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From Sylvain Wallez <sylvain.wal...@anyware-tech.com>
Subject Re: [RT] Access to the object model
Date Fri, 23 May 2003 08:42:55 GMT
Carsten Ziegeler wrote:

>Sylvain Wallez wrote:
>  
>
>>Carsten Ziegeler wrote:
>>    
>>
>>>Stefano Mazzocchi wrote:
>>>      
>>>
>>>>Ok, I stand corrected and I change my -1 to a +1 for a context-based reference
to the cocoon object model of general avalon components when loaded by cocoon.
>>>>        
>>>>
>>>Yuppi! So, I will try to implement it then today :)
>>>      
>>>
>>Hey, wait a bit ! We have to define first how the object model is to be
>>accessed from the context.
>>    
>>
>
>Too late :)
>

Aaargh ! You're too fast ;-)

>Seriously, yes you are right - I'm just trying to implement something that is working
and wanted to refine it later on.
>  
>
>>I see two ways :
>>
>>1 - the object model as a whole is accessible as a context entry :
>>      Map objectModel = (Map)context.get(CTX_OBJECT_MODEL);
>>
>>2 - each of the element of the object model can be accessed separately :
>>      Request req = (Request)context.get(CTX_REQUEST);
>>
>>I don't like solution 1, as it exposes the fact that object model elements are stored
in a Map, which really is an implementation detail (remember discussions long ago about defining
an ObjectModel class ?).
>>
>>So my preference goes to solution 2, which exposes directly the elements of the object
model, without caring if they are all gathered in a Map, or independently set in the context
though ThreadLocals, or whatever implementation choice is made. Furtheremore, the Context
being already analoguous to a Map, there's no need, from the user point of view, for an additional
indirection (the map may however be kept under the hood for the implementation).
>>    
>>
>
>Yes, I agree that 1 is not the best choice.
>  
>
>>Of course, if the object model is extended, e.g. with flow values, this will mean
an additional entry in the context.
>>    
>>
>Yes, and this is the part I don't like about 2 :)
>  
>
>>And we will have a ContextHelper class, counter part of ObjectModelHelper.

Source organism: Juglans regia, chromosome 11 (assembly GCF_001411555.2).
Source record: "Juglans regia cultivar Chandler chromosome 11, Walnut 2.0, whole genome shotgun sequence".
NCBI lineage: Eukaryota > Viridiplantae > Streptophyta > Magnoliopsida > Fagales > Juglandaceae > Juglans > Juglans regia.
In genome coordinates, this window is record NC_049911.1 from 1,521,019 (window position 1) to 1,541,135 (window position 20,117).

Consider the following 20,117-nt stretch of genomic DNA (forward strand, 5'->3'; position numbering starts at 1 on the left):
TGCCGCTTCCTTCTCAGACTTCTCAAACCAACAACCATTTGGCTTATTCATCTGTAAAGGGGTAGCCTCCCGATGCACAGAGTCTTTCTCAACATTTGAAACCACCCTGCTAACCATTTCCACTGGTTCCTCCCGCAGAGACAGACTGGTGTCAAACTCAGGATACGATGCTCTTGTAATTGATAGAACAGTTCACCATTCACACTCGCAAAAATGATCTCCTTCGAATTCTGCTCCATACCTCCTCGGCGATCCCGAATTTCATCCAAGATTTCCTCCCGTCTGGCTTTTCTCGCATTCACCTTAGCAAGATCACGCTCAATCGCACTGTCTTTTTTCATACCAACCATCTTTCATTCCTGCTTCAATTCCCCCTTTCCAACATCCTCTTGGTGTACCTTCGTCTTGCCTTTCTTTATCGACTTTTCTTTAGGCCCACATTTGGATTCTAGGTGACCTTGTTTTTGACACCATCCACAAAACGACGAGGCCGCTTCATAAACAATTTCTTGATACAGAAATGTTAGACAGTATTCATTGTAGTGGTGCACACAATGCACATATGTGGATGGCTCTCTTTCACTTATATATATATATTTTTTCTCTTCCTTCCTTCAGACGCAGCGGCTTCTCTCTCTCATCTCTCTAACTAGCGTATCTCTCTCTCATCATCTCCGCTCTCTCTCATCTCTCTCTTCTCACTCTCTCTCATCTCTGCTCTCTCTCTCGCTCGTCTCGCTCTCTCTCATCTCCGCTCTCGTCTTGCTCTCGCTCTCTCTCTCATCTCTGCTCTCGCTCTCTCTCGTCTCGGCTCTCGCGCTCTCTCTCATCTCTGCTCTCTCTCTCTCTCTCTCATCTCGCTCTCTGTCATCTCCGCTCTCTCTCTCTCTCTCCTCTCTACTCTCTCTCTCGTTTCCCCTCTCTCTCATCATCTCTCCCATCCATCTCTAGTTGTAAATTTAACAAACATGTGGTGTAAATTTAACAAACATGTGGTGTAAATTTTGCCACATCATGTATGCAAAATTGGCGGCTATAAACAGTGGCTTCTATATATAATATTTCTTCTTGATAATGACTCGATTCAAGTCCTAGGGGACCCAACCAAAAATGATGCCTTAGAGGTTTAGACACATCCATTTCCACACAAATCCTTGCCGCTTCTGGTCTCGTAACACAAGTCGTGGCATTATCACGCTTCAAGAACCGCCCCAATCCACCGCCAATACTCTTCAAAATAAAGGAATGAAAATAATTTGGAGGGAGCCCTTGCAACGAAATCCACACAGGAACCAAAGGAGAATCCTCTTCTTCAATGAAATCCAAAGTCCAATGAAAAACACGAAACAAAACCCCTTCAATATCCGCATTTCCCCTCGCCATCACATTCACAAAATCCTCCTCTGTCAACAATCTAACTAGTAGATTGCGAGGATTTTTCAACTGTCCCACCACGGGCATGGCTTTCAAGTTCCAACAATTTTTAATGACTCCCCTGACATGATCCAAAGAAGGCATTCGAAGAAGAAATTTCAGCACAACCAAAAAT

>>    
>>
>Why? We defined ObjectModelHelper because there was the discussion that a Map is perhaps
not the best choice for the object model and we perhaps will sometime change the implementation
from Map to an custom implementation. By using ObjectModelHelper we could perhaps maintain
a little bit of compatibility.
>And the other reason was strong typing.
>

Considering that ObjectModelHelper takes a "Map objectModel" argument, 
ObjectModelHelper mainly brings strong typing and avoidance of knowing 
that the keys are.

>Anway, how should this ContextHelper look like?
>
>ContextHelper.getRequest(Context)
>ContextHelper.getResponse(Context)
>etc.
>

Yep.

>Ok, I'm wondering if we could make a deal between your solution 1 and 2 like
>
>Object o = context.get(Constants.CONTEXT_OBJECT_MODEL + OBJECT_MODEL_REQUEST);
>
>so every get() that starts with Constants.CONTEXT_OBJECT_MODEL is 'redirected' into the
object model and the rest of the key is passed into the object model map.
>
>What do you think?
>

The keys used to access Context information are the contract between the 
container and the application. So we can choose whatever naming we want 
provided that this naming is known to the people that write components, 
either through documentation, a bunch of constants, a ContextHelper 
class or a naming convention as described above.

So... deal !

We can also have some predefined constants for entries that are always 
present in the object model, e.g. :
  String CONTEXT_REQUEST = CONTEXT_OBJECT_MODEL + OBJECT_MODEL_REQUEST;

Sylvain

-- 
Sylvain Wallez                                  Anyware Technologies
http://www.apache.org/~sylvain           http://www.anyware-tech.com
{ XML, Java, Cocoon, OpenSource }*{ Training, Consulting, Projects }



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